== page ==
Read Metro Vancouver's third largest daily – 24 Hours
This is my column from 24 Hours this week...
"I reached a turning point a few weeks back on hearing news about a tragedy...Our mayor is failing us, and I can no longer stand by in good conscience."
These are the words of NDP MLA Gregor Robertson as he announced on February 24, 2008 that he would be seeking the leadership of the Vision Vancouver party and would be running for the mayor's job.
According to his statement, Robertson's "turning point" arrived after the death of a homeless man named Darrell Mickasko, who had set himself alight trying to keep warm on a cold Vancouver night. Gregor even mentioned Mickasko in his inaugural speech.
In the early morning hours of December 22, 2010 three men sleeping on the back deck of an Eastside flop house on Pandora Street burned to death after a faulty electrical cord reportedly set some Christmas decorations ablaze.
Hours later on the evening of Dec. 22, Gregor Robertson posted the following message to his Twitter account:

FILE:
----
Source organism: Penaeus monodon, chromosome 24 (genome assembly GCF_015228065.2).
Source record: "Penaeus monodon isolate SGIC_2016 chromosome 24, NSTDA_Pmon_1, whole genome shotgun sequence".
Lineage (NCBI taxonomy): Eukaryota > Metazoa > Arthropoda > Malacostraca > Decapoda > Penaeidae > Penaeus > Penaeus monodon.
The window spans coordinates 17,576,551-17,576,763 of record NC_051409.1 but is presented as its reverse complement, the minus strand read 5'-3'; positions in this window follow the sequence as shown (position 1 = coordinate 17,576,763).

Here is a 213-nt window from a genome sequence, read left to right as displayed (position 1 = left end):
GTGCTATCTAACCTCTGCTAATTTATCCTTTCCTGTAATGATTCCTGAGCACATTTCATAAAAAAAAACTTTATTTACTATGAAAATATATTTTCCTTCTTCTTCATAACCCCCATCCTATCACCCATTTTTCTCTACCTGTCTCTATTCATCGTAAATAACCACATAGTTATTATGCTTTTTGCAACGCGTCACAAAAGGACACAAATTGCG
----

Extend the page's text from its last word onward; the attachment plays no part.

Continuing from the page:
"going offline till january. family time beckons. thanks for your 2010 tweets+comments. happy holidays all!"
Despite subsequent attempts by reporters to get the Mayor to make a public statement about what happened on Pandora Street, Gregor has remained silent.
There hasn't been even so much as a message of condolence to the families of the victims Garland McKay, Dwayne Rasmussen and Stephen Yellowquill.
You'd expect that someone who used the fiery death of a homeless man as his stated motivation for running for office might put off his vacation for a few hours when a similar tragedy happens under his watch.
But as we've seen continually, when the going gets tough, Robertson runs for cover.
After an outcry from critics and friends of the victims, a coroner's inquest was requested by city council. It would be a chance to clear the air of successive controversies surrounding the Pandora Street fire, such as the apparent dismissal of a senior property use inspector Carlene Robbins. Robbins is now suing the City of Vancouver.
However, when would the coroner's inquest take place? This is an election year, and rest assured no politician wants any controversy in the headlines during a campaign.
It turns out that decision was left to city manager Penny Ballem, the person Robertson handpicked for her job. It was Ballem's recommendation that got the inquest date moved to nine days after the 2011 election is over.
Some have asked whether the City's goal of keeping the "street homeless" count low trumped life safety concerns on Pandora Street. A coroner's inquest could have helped Vancouverites to answer this before heading to the polls.
As for Gregor Robertson's conscience; funny we don't hear so much about that anymore, eh?
- post by Mike. Follow @MikeKlassen & @24HoursVan on Twitter.